today the spotlight is on Lydiauchess Lydya, the second book of Lydia Bennet’s Story.
Thanks to the Duke of Rochester’s generosity and the death of Wickham, Lydia Bennet is now a wealthy, independent woman. When Lydia takes residence in the finest house in the West End, her brother-in-law, Darcy, is concerned that she is ‘over her head’.
Despite his concerns, Darcy retrieves his sister, Georgiana, from Pemberley and places her in Lydia’s home. The two young ladies, both recently widowed, form a strong sisterly bond and soon set out to find love again.
Unfortunately, the man Lydia wishes to marry, David, the Duke of Rochester, is already contracted to marry another woman. When Lydia discovers the fiancée plans to murder David and his sons, she rallies her servants and friends, determined to stop the murderess at all costs. Will Lydia’s love of David and his boys triumph, or will the “Lady of Death” continue her path of destruction?
Liza tells us more about Gretna Green and how it worked out in her story.
Why going to Gretna Green turned out to be the best solution?
There is a serious problem with getting married by special license in London in 1817. Problem 1: David is already contracted to marry Coleen—the demented woman who ordered her servants to kill his three sons by drowning them in a pond.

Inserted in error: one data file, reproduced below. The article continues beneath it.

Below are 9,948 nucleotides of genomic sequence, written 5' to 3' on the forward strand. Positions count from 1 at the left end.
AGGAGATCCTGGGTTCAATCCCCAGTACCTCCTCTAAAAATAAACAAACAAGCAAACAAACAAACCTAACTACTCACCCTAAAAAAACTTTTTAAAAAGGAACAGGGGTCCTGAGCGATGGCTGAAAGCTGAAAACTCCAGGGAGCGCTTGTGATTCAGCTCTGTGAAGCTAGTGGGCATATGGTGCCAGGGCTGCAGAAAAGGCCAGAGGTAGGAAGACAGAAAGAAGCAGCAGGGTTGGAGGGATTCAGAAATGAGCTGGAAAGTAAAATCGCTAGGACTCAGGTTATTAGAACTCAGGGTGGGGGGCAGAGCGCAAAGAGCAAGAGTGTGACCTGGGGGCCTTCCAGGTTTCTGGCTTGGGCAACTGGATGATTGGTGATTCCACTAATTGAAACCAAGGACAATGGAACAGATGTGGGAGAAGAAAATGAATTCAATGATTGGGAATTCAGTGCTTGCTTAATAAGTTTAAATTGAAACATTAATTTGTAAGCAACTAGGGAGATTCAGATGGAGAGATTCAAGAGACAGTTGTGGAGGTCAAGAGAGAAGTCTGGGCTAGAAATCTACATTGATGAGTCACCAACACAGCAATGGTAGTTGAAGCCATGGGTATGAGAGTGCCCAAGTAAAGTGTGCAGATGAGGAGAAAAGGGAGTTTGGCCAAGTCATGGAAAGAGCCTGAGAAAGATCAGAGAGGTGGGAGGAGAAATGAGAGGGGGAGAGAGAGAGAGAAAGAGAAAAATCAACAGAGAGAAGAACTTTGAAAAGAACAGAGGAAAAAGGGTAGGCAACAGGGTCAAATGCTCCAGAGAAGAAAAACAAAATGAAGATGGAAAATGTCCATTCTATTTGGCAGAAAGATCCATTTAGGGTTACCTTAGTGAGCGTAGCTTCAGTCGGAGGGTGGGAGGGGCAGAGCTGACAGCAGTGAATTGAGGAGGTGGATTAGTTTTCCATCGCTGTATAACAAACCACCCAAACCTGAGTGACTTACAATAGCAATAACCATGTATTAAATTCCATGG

To his shock, the attempt on his children’s lives does not negate his obligations to marry her. Thus, his request to purchase a special license to marry Lydia in London was denied.
Fortunately, Scotland is far easier to deal with. All that the minister requires to marry them is that David and his bride are not currently married to anyone else and evidence that the contract to this other woman has been nullified, which David brings with him. Thus, the minister happily marries David and Lydia.
Even better, if Lydia is pregnant from her one night with David, per the English laws (which are a mess) the unborn child would be labeled illegitimate, something the proud Duke would not want. However, since they went to Gretna Green to marry, any child in the womb will be considered legitimate according to the laws of Scotland.
And the Scotland law holds firm even when they return to London.
“I’m Daniel Stone, and this is the Head of the Bow Street runners, John Stafford.”
Lydia and David shook the stern man’s hand.
“I understand you’ve been out of town,” Stanford said.
David nodded. “We went to Gretna Green to marry.”
“And why would you go there?” Stanford challenged.
“Well, I attempted to buy a special license, but that didn’t work out, so we went to Gretna Green.”
“Why exactly didn’t it work out?” Stanford persisted.
With a heavy sigh, David explained, “I had entered into a contract to marry a woman last summer after I lost my wife. But I broke the engagement when she attempted to have her servants murder my boys.”
“Do you have proof she did so?” Stanford asked.
“No. She had insisted I go shopping with her at the same time her two loyal servants attempted to murder my sons.” David smiled at Lydia. “Only Lydia proved far cleverer than Coleen.”